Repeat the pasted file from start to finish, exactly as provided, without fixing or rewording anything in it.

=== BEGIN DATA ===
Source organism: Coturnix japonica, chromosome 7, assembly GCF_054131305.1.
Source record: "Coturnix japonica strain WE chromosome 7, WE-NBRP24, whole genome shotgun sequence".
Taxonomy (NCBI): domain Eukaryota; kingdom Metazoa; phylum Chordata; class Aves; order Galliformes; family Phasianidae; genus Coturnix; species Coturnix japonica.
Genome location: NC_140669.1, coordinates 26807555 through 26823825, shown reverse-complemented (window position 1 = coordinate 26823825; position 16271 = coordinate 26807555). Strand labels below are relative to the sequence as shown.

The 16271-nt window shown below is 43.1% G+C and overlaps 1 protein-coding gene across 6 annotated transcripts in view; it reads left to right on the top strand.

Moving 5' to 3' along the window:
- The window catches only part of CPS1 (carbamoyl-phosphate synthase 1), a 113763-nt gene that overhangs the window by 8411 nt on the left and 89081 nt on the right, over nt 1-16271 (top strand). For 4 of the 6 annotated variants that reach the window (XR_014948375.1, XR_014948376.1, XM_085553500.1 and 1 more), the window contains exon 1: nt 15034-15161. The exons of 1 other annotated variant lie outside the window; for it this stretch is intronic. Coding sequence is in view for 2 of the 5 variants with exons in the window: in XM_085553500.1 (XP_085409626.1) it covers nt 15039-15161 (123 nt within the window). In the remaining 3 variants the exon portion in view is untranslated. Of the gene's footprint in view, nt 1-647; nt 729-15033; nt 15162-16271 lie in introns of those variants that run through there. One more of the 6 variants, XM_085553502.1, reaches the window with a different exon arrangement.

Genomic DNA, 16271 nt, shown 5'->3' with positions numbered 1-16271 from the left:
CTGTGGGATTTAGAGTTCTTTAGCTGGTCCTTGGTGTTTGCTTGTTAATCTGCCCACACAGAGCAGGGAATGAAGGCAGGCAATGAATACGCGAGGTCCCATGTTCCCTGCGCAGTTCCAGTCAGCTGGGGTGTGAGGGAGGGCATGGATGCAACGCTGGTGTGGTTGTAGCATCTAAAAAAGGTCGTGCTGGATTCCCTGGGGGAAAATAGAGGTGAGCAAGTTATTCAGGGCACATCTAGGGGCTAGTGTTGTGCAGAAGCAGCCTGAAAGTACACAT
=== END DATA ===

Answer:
Source organism: Coturnix japonica, chromosome 7, assembly GCF_054131305.1.
Source record: "Coturnix japonica strain WE chromosome 7, WE-NBRP24, whole genome shotgun sequence".
Taxonomy (NCBI): domain Eukaryota; kingdom Metazoa; phylum Chordata; class Aves; order Galliformes; family Phasianidae; genus Coturnix; species Coturnix japonica.
Genome location: NC_140669.1, coordinates 26807555 through 26823825, shown reverse-complemented (window position 1 = coordinate 26823825; position 16271 = coordinate 26807555). Strand labels below are relative to the sequence as shown.

The 16271-nt window shown below is 43.1% G+C and overlaps 1 protein-coding gene across 6 annotated transcripts in view; it reads left to right on the top strand.

Moving 5' to 3' along the window:
- The window catches only part of CPS1 (carbamoyl-phosphate synthase 1), a 113763-nt gene that overhangs the window by 8411 nt on the left and 89081 nt on the right, over nt 1-16271 (top strand). For 4 of the 6 annotated variants that reach the window (XR_014948375.1, XR_014948376.1, XM_085553500.1 and 1 more), the window contains exon 1: nt 15034-15161. The exons of 1 other annotated variant lie outside the window; for it this stretch is intronic. Coding sequence is in view for 2 of the 5 variants with exons in the window: in XM_085553500.1 (XP_085409626.1) it covers nt 15039-15161 (123 nt within the window). In the remaining 3 variants the exon portion in view is untranslated. Of the gene's footprint in view, nt 1-647; nt 729-15033; nt 15162-16271 lie in introns of those variants that run through there. One more of the 6 variants, XM_085553502.1, reaches the window with a different exon arrangement.

Genomic DNA, 16271 nt, shown 5'->3' with positions numbered 1-16271 from the left:
CTGTGGGATTTAGAGTTCTTTAGCTGGTCCTTGGTGTTTGCTTGTTAATCTGCCCACACAGAGCAGGGAATGAAGGCAGGCAATGAATACGCGAGGTCCCATGTTCCCTGCGCAGTTCCAGTCAGCTGGGGTGTGAGGGAGGGCATGGATGCAACGCTGGTGTGGTTGTAGCATCTAAAAAAGGTCGTGCTGGATTCCCTGGGGGAAAATAGAGGTGAGCAAGTTATTCAGGGCACATCTAGGGGCTAGTGTTGTGCAGAAGCAGCCTGAAAGTACACAT